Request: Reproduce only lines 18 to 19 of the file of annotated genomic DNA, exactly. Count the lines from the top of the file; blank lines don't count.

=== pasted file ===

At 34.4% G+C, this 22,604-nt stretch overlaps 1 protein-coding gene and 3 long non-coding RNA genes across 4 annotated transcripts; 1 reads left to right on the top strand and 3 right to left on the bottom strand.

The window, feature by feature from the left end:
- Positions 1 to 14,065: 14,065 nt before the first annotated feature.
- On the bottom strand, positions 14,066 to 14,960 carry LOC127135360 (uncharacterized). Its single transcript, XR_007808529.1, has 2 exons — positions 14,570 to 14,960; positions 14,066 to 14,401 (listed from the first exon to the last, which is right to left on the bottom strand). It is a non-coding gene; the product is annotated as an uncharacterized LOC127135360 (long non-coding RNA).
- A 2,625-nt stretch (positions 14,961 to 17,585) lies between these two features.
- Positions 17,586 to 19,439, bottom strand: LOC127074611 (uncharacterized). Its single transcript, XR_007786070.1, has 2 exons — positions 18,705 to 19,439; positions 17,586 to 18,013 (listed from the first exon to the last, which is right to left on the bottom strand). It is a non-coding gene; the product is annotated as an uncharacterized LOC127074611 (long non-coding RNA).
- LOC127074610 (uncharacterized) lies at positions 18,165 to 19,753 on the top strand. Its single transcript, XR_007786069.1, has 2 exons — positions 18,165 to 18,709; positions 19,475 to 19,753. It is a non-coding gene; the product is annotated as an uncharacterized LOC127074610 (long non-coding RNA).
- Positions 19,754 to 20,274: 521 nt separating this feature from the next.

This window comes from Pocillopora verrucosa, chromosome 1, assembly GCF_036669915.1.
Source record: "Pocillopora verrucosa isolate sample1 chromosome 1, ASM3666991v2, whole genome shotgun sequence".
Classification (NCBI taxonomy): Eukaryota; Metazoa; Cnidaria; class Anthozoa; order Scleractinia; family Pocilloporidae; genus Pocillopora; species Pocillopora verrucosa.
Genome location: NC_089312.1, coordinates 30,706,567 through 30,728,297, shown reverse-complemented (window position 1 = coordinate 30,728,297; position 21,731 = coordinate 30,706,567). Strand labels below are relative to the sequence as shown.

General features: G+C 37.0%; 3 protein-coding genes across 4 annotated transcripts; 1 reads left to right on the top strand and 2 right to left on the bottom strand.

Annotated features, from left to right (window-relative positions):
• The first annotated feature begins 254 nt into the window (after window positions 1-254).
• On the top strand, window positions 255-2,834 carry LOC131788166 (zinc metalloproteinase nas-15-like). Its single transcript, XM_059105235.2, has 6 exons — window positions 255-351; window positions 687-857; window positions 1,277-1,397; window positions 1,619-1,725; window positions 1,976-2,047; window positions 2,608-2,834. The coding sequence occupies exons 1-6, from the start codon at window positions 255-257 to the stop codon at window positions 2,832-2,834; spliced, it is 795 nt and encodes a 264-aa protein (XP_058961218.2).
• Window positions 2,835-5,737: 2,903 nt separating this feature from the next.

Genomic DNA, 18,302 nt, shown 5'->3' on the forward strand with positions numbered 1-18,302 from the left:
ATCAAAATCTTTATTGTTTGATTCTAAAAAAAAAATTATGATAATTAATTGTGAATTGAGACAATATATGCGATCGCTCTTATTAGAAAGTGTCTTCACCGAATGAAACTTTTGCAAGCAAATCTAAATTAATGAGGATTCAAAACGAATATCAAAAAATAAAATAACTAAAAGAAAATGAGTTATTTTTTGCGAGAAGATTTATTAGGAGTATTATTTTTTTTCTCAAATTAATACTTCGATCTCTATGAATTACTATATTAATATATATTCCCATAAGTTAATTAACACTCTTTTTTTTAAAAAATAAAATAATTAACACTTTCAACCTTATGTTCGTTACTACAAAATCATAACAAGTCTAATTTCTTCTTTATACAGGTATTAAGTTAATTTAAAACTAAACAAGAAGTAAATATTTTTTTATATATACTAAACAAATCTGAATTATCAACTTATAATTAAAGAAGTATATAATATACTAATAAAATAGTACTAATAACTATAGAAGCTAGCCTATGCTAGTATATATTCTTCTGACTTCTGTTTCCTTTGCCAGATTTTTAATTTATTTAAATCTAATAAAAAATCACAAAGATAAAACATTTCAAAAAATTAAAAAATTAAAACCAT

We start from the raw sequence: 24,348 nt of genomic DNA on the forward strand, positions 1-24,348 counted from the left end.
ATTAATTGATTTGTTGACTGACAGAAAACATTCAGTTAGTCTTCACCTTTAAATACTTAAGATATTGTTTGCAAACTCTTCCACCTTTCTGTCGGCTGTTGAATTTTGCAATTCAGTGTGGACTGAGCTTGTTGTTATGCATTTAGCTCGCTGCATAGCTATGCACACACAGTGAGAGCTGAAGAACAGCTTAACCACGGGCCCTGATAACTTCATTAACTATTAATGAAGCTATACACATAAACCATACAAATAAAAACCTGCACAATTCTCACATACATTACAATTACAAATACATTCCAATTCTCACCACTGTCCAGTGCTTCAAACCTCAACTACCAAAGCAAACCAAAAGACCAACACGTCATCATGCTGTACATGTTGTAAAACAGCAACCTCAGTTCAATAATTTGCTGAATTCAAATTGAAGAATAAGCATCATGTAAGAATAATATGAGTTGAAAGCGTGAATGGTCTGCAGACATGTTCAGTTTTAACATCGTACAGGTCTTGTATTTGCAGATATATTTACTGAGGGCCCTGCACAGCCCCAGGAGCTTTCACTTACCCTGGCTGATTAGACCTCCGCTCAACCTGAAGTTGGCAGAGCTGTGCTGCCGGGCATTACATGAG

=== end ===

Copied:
Genomic DNA, 18,302 nt, shown 5'->3' on the forward strand with positions numbered 1-18,302 from the left:
ATCAAAATCTTTATTGTTTGATTCTAAAAAAAAAATTATGATAATTAATTGTGAATTGAGACAATATATGCGATCGCTCTTATTAGAAAGTGTCTTCACCGAATGAAACTTTTGCAAGCAAATCTAAATTAATGAGGATTCAAAACGAATATCAAAAAATAAAATAACTAAAAGAAAATGAGTTATTTTTTGCGAGAAGATTTATTAGGAGTATTATTTTTTTTCTCAAATTAATACTTCGATCTCTATGAATTACTATATTAATATATATTCCCATAAGTTAATTAACACTCTTTTTTTTAAAAAATAAAATAATTAACACTTTCAACCTTATGTTCGTTACTACAAAATCATAACAAGTCTAATTTCTTCTTTATACAGGTATTAAGTTAATTTAAAACTAAACAAGAAGTAAATATTTTTTTATATATACTAAACAAATCTGAATTATCAACTTATAATTAAAGAAGTATATAATATACTAATAAAATAGTACTAATAACTATAGAAGCTAGCCTATGCTAGTATATATTCTTCTGACTTCTGTTTCCTTTGCCAGATTTTTAATTTATTTAAATCTAATAAAAAATCACAAAGATAAAACATTTCAAAAAATTAAAAAATTAAAACCAT